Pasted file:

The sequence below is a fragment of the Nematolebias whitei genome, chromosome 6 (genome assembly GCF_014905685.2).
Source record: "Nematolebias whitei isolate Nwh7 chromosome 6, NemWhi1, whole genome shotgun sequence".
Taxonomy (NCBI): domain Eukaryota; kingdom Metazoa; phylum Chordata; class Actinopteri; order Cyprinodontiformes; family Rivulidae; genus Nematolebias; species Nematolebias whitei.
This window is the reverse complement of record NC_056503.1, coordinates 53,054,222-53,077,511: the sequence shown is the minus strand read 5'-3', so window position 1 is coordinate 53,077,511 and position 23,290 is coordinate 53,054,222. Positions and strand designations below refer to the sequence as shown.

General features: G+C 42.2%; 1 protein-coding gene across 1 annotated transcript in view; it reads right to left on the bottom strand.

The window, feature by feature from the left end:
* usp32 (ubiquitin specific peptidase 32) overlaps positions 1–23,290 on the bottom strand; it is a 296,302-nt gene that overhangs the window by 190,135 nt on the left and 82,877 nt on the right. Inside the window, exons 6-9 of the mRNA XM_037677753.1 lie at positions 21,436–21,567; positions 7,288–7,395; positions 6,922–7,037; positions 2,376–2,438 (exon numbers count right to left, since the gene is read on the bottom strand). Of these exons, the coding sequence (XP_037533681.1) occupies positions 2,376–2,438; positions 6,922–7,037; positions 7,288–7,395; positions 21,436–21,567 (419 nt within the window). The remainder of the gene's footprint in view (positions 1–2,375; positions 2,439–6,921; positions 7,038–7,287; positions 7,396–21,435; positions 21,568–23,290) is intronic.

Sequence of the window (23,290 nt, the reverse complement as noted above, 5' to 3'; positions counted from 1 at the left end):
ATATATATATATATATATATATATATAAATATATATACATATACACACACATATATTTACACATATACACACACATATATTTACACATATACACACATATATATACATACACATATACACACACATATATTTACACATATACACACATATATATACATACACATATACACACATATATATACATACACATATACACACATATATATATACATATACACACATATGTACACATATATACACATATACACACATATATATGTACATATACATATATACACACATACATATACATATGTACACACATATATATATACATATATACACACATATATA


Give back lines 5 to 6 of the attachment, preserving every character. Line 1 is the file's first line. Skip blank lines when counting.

General features: G+C 42.2%; 1 protein-coding gene across 1 annotated transcript in view; it reads right to left on the bottom strand.

The window, feature by feature from the left end: